Thirteen Steps Down
Mix Cellini (which he pronounces with an ‘S’ rather than a ‘C’) is superstitious about the number 13. In musty old St. Blaise House, where he is the lodger, there are thirteen steps dow...more
Looking For Love In All The Wrong Places, 29 Dec 2005
"In Rendell's view, we seldom understand how life works and how little control we have over it; criminals are the biggest dolts of all for risking so much on schemes that are bound to go awry. What's more, murderers also lack sympathetic imagination (as opposed to the narcissistic imagination of fantasy)." So says, Ruth Rendell, and as we read this novel, we say "I Believe, I Believe!"
Mix Cellini is a work-out equipment specialis...more
I found this similar to the Pit and the Pendulum in that all that the reader knows comes of the murdere...more
Rendell has won almost every coveted mystery prize, and in Britain she is bested only by P. D. James, to whom she dedicates this book. But her following in America is smaller, and her publisher is betting on 13 Steps Down to change that (of course, it's bet on this in the past as well). The novel's fascinating characters, swift pace, unflappable tone, and inside look into a murderer's remorseless mind will intrigue most readers. Chawcer evoked comparisons to Dickens's Miss Havisham and even Dost...more
13 steps down particularly interests me because it has an unsypathetic protagonist, a brave move that Rendell pulls off extremely well. Despite this it managed to retain my interest by having various points of view, some of them more compelling than Mix Cellini, the main character.
While all the characters made their own choices, It di...more
Good storyline based on the 10 Rillington Place murders, the character of Mix Cellini comes across well, as do the other spinster ladies who frequent the house where he lodges. Also the model that Mix fantasises over is well portrayed.
Rather strange, or perhaps unusual, unmasking of a suspected ghost towards the end but the tension is held throughout...more
There are a number of things about this book I didn't like - an overly pat ending, an unnecessary ghost and the fact that all the characters outside the house seem too inter-connected. However it does give a great sense of West London (although, despite what the text...more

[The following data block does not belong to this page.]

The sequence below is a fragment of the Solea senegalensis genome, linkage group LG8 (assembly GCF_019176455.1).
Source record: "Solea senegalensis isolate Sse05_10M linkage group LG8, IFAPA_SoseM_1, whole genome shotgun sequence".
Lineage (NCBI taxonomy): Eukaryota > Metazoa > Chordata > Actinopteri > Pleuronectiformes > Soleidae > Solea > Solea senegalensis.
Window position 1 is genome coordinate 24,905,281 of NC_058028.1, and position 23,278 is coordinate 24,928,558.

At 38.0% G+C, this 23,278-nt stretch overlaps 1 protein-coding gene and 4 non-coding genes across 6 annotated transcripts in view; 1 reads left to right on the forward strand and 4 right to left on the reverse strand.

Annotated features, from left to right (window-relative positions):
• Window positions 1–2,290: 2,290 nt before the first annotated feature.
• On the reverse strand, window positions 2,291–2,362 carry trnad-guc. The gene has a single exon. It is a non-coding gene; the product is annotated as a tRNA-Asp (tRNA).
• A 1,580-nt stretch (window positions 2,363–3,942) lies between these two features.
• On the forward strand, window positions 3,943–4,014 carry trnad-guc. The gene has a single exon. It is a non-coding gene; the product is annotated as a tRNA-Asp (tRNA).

Rendell’s chilling Thirteen Steps Down deals with obsession, superstition, and violence. Her dark London is the answer to Rankin’s disturbing Edinburgh.
Mix Cellini is a semi-educated mechanic. He fixes exercise machines. He indulges...more
Back Cover Blurb:
Living in a decaying house in Notting Hill, Mix Cellini is obsessed with 10 Rillington Place, where the notorious John Christie committed a series of foul murders. He is also infatuated with a beautiful model who lives nearby - a woman who would not look at him twice.
Mix's landlady is equally reclusive - living her life through her library of books.
Both landlady and lodger inhabit weird worlds of their own. But when reality intrudes into Mix's life, a long pe...more
If you haven't tried Rendell yet and you like to read, then you really should. She has won almost every coveted mystery prize, and in England she is outdone only by P.D. James (to whom this book is dedicated). Her non-Inspector Wexford stories are not mysteries but rather psychological thrillers and this one is no different. I consider her a master at characterization and great at complex and interesting plots. This book is totally in keeping with her previ...more
i've really tried with this book, for the sake of my book group discussion, but it is just awful. it reminds me of the movie b.t.k. that i watched recently which was most probably the worst thing i have ever seen. this is the book version of that situation. i simply can't get past the pathetic characters, the odd storylines or the contrived connections between characters. i don't recommend this...more